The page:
And then, of course, there are the horrendous stories about the one-child policy in China. Women are being forcibly aborted even at 9 months and sterilised. Officials will fine families out of existence if they break the one-child rule and even burn down their houses. There is a reign of terror in the countryside. Frightened women go into hiding or throw their forbidden babies into ditches.

All this is supported directly or indirectly by agencies like USAID, the International Planned Parenthood Federation and United Nations Fund for Population Activities. They supply the drugs and IUDs and equipment. They set up abortion units. They teach local people how to sterilise and insert IUDs–and abort.

Millions of pounds (£20 million from the UK alone) are donated by Western countries and Japan to IPPF; UNFPA, etc., every year. Even the Irish government is now contributing generously. And when President Bush halted federal funding of foreign abortion and sterilisation programmes, the European Union dipped into its coffers to make good the shortfall.

* * *

In Brazil the sterilisation programme targeted the poorest women–mainly those of African descent. In Peru, it was the poor, indigenous Quechua-speaking Indians of the Andes who bore the brunt of the government’s population campaign. According to human rights activist Giulia Tamayo Leon, ‘In rural areas, health workers persecute people. They enter their homes. Some women tell us they have to hide. They are told they are animals for bearing so many children.’ Not surprisingly, the programme spawned growing resentment among Peru’s six million Quechua-speaking indigenous people. ‘They want to exterminate our race,’ said one Quechua woman.

Western-funded programmes generate similar resentment. ‘How come there is money for contraceptive pills and billions are being poured into the [population control] system, and there’s no money for anything else? Isn’t it genocide?’ asks Dr Margaret Ogola, a Kenyan doctor.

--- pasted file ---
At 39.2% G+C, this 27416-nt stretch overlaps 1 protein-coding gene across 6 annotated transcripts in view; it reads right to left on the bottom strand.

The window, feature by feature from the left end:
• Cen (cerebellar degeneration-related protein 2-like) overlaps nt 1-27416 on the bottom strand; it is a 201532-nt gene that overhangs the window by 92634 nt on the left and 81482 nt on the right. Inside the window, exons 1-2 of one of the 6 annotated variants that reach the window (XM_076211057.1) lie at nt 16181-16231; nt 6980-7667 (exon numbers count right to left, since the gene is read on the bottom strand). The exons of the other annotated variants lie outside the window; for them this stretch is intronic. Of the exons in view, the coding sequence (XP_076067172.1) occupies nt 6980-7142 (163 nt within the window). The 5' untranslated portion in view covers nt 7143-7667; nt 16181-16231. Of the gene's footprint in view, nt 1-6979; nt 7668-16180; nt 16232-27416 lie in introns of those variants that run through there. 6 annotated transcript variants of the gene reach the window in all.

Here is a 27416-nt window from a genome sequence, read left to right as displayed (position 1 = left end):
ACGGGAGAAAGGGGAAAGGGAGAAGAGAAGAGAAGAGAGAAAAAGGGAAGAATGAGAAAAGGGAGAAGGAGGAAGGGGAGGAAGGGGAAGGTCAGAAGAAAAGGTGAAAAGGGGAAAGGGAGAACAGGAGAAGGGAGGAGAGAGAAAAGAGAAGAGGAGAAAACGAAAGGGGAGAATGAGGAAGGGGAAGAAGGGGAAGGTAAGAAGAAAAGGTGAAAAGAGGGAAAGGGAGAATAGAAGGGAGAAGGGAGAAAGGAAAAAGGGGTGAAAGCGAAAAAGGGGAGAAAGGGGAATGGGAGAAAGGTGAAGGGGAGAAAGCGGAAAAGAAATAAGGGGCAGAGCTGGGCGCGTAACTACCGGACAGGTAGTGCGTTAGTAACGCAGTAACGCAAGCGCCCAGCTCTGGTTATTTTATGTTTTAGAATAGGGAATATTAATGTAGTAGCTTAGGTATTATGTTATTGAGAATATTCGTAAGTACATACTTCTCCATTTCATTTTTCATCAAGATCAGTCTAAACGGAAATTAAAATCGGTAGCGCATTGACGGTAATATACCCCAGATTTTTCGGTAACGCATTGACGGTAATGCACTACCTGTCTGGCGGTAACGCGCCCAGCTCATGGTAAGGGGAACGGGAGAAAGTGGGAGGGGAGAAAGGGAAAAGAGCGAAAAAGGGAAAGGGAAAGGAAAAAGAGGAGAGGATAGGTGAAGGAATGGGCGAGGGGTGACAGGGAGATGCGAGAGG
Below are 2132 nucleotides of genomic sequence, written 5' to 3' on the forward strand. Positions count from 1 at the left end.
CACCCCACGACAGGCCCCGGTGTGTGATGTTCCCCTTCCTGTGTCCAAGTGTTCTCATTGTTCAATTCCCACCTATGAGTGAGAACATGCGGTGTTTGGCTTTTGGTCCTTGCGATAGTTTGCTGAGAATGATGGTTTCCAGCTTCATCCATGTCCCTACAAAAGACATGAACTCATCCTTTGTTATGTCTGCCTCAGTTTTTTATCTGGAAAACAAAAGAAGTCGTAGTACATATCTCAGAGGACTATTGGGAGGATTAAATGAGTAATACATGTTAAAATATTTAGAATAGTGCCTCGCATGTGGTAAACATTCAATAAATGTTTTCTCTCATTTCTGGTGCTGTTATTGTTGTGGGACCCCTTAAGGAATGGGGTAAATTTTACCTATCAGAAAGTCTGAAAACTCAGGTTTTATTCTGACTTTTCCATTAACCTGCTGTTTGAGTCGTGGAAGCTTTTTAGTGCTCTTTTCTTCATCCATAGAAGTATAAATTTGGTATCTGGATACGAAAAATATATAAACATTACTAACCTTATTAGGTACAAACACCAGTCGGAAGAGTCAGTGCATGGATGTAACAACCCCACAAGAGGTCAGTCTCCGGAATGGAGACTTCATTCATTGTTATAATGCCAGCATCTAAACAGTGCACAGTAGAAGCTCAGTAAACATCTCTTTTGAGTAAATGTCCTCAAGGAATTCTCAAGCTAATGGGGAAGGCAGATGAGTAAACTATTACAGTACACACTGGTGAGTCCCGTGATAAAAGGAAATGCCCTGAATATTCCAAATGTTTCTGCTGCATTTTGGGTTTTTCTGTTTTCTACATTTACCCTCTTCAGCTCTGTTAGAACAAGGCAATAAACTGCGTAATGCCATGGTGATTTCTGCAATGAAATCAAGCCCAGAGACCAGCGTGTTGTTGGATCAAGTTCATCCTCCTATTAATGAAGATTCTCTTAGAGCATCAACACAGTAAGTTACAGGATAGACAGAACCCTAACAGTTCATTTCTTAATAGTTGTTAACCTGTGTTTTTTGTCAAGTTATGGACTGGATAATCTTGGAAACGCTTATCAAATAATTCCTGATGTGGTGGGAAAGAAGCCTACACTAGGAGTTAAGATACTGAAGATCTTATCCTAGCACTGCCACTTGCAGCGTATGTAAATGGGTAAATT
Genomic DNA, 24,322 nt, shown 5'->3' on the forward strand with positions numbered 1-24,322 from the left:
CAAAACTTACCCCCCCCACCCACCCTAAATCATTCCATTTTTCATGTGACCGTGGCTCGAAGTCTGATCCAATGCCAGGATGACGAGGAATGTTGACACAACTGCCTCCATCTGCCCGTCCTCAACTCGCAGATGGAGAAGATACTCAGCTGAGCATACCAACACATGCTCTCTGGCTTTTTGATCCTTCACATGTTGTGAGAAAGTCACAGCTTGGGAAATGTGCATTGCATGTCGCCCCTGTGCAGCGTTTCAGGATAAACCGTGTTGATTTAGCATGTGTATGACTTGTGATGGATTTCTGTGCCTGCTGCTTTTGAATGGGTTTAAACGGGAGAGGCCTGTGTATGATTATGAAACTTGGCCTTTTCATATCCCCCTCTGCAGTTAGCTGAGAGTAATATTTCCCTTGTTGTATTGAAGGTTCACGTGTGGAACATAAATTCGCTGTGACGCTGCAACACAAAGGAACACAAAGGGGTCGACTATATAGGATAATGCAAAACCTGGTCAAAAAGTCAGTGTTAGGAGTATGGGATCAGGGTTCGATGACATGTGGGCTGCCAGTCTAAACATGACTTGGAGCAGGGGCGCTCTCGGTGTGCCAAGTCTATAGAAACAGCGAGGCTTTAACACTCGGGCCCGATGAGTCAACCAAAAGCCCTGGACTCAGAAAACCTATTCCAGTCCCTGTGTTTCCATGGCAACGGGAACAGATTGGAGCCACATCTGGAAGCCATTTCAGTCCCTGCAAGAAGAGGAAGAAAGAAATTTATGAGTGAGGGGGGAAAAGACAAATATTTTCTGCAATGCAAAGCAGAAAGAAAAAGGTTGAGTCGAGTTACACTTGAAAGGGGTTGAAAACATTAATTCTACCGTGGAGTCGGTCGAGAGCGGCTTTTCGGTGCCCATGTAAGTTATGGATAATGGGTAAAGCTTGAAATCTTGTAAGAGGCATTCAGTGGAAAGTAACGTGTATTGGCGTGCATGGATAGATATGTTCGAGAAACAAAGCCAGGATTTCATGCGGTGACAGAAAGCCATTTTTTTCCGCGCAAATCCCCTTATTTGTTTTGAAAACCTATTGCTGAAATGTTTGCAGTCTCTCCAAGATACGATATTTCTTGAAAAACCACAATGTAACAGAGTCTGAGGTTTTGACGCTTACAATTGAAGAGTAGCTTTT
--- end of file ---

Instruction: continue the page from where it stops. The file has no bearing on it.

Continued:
* * *

Western politicians and media are quick enough to denounce human rights abuses, when it suits them, in other countries, but are heedless of what the Western-funded population control programme is doing to millions of the poorest and most defenceless of women. What is even more sickening is the silence of most Western feminists in the face of mass violation of basic human rights of millions of their sisters in developing countries. They do nothing while helpless women are called animals and treated like them–and forcibly mutilated. Not only are they silent: worse, in the name of advancing ‘reproductive health’–which is the code for contraceptive, sterilisation and abortion programmes–they are actively promoting it.

The truth is that the vast sums pumped into population control each year have not produced dramatic improvement in living standards or economic development. Vietnam, Bangladesh and much of Latin America bear witness to that fact. Nor have they produced political stability. Aggressive population control policies have caused dramatic social unrest in India and Kenya, for example.

What USAID, IPPF, UNFPA and the rest have done is to make war against the poorer, darker populations of the developing world and to ensure that fewer African, Asian and Latin American babies have been born. Western governments spend millions on all this; some like Germany and France (a major contributor) are at the same time doing all they can to promote childbearing at home.

The unspoken truth is that the big world players like the USA, Western Europe and Japan view with alarm the prospect of larger populations in the developing world. They want to maintain their dominance and to curb future rivals like China. They are fearful of increased migration, major changes in the existing balance of power and in the control of natural resources. Racism and eugenics go hand in hand with economic self-interest.

Princeton & Oxford-trained Dr Mary Haynes is an American prolifer with wide international experience. This is a shortened version of her paper given at the LIFE National Conference 2001 published in Life News, Issue no. 36. Visit their website